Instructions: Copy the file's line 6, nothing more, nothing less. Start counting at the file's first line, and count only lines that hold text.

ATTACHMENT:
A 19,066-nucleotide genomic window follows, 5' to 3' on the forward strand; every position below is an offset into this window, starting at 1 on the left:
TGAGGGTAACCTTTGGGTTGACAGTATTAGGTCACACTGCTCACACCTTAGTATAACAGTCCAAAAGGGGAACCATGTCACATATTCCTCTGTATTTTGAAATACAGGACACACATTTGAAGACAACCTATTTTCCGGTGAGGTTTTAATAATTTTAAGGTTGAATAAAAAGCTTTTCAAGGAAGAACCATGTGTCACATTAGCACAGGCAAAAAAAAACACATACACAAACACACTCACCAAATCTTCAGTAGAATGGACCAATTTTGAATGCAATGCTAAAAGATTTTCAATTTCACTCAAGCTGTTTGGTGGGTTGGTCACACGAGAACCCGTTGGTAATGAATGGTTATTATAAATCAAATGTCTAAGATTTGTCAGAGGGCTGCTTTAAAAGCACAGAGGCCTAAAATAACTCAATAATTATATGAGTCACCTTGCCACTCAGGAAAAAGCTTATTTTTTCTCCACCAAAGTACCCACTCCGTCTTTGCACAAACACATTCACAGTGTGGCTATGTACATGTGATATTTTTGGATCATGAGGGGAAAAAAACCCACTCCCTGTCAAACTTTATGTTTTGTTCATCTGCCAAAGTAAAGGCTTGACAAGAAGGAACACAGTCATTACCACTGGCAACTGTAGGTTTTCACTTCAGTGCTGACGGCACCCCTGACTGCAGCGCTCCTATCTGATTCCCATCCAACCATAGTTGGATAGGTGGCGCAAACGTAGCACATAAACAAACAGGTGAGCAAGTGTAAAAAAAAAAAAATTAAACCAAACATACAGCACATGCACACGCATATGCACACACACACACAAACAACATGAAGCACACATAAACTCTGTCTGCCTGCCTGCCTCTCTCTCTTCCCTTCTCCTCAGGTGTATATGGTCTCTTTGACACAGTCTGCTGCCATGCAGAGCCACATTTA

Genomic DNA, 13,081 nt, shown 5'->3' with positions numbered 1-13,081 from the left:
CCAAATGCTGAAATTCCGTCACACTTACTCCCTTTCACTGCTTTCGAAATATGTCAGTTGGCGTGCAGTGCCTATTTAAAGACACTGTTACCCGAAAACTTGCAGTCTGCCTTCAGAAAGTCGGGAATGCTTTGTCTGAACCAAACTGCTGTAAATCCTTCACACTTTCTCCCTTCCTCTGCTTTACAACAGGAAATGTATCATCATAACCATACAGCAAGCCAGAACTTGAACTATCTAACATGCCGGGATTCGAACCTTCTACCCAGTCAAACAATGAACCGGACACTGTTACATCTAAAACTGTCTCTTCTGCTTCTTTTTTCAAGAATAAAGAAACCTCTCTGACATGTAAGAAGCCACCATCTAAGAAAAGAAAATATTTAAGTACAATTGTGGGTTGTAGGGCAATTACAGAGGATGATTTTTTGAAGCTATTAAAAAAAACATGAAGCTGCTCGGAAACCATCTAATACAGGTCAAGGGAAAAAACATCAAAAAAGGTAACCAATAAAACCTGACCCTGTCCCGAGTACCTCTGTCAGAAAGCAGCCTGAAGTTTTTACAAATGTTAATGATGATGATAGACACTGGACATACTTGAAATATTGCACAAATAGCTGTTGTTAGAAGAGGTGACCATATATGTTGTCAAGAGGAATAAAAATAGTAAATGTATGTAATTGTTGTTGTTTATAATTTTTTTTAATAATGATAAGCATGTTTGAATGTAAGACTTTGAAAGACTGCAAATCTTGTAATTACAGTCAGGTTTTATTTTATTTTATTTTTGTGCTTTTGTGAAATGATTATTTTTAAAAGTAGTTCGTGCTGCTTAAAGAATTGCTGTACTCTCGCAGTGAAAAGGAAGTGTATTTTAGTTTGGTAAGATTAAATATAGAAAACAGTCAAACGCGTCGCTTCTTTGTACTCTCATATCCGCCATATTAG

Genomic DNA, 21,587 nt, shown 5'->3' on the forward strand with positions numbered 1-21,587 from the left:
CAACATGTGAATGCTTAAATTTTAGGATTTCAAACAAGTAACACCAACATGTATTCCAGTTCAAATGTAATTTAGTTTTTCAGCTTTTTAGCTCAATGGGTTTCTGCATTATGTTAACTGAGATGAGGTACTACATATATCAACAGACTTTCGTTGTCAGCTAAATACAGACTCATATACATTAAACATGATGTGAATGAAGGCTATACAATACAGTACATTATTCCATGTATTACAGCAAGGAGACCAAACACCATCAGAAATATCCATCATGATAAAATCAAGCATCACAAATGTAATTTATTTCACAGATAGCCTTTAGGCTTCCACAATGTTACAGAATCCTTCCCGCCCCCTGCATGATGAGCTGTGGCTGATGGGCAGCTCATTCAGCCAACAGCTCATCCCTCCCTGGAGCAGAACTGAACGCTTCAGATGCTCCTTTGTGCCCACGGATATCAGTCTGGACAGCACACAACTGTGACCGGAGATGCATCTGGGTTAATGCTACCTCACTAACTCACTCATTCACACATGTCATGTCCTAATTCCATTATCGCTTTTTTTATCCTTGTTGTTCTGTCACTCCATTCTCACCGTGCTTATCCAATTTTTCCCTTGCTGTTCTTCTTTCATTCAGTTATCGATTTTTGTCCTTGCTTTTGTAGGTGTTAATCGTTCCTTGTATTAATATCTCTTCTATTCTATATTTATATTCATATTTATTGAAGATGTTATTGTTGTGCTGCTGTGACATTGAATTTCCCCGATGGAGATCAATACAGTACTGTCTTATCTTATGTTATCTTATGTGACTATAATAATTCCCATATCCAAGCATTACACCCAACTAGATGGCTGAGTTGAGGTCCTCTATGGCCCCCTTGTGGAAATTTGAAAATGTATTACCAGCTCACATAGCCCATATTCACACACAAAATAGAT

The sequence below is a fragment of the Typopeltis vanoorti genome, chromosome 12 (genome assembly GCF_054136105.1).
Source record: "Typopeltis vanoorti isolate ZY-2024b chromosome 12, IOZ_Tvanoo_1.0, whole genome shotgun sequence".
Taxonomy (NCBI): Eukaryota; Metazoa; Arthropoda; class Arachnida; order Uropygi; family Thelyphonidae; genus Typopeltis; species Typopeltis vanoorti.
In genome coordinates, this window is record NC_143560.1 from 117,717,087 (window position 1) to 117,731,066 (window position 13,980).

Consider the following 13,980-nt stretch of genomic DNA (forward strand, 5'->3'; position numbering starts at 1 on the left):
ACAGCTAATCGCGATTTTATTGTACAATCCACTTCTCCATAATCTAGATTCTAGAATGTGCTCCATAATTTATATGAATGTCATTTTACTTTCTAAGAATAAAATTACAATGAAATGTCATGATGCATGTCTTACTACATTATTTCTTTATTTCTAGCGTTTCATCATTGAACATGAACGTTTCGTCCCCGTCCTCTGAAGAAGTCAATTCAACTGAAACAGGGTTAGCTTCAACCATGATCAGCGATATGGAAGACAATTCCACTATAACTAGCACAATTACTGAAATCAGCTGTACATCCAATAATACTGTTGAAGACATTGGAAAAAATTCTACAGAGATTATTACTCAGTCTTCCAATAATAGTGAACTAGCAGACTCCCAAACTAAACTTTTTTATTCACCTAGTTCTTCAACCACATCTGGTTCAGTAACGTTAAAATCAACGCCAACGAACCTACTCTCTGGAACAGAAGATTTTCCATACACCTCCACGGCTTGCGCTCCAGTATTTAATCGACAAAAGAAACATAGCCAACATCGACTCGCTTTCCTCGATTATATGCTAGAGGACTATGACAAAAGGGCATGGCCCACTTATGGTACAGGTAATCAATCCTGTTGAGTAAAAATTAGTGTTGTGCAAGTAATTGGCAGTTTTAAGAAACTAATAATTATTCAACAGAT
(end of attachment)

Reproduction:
CAACATGTGAATGCTTAAATTTTAGGATTTCAAACAAGTAACACCAACATGTATTCCAGTTCAAATGTAATTTAGTTTTTCAGCTTTTTAGCTCAATGGGTTTCTGCATTATGTTAACTGAGATGAGGTACTACATATATCAACAGACTTTCGTTGTCAGCTAAATACAGACTCATATACATTAAACATGATGTGAATGAAGGCTATACAATACAGTACATTATTCCATGTATTACAGCAAGGAGACCAAACACCATCAGAAATATCCATCATGATAAAATCAAGCATCACAAATGTAATTTATTTCACAGATAGCCTTTAGGCTTCCACAATGTTACAGAATCCTTCCCGCCCCCTGCATGATGAGCTGTGGCTGATGGGCAGCTCATTCAGCCAACAGCTCATCCCTCCCTGGAGCAGAACTGAACGCTTCAGATGCTCCTTTGTGCCCACGGATATCAGTCTGGACAGCACACAACTGTGACCGGAGATGCATCTGGGTTAATGCTACCTCACTAACTCACTCATTCACACATGTCATGTCCTAATTCCATTATCGCTTTTTTTATCCTTGTTGTTCTGTCACTCCATTCTCACCGTGCTTATCCAATTTTTCCCTTGCTGTTCTTCTTTCATTCAGTTATCGATTTTTGTCCTTGCTTTTGTAGGTGTTAATCGTTCCTTGTATTAATATCTCTTCTATTCTATATTTATATTCATATTTATTGAAGATGTTATTGTTGTGCTGCTGTGACATTGAATTTCCCCGATGGAGATCAATACAGTACTGTCTTATCTTATGTTATCTTATGTGACTATAATAATTCCCATATCCAAGCATTACACCCAACTAGATGGCTGAGTTGAGGTCCTCTATGGCCCCCTTGTGGAAATTTGAAAATGTATTACCAGCTCACATAGCCCATATTCACACACAAAATAGAT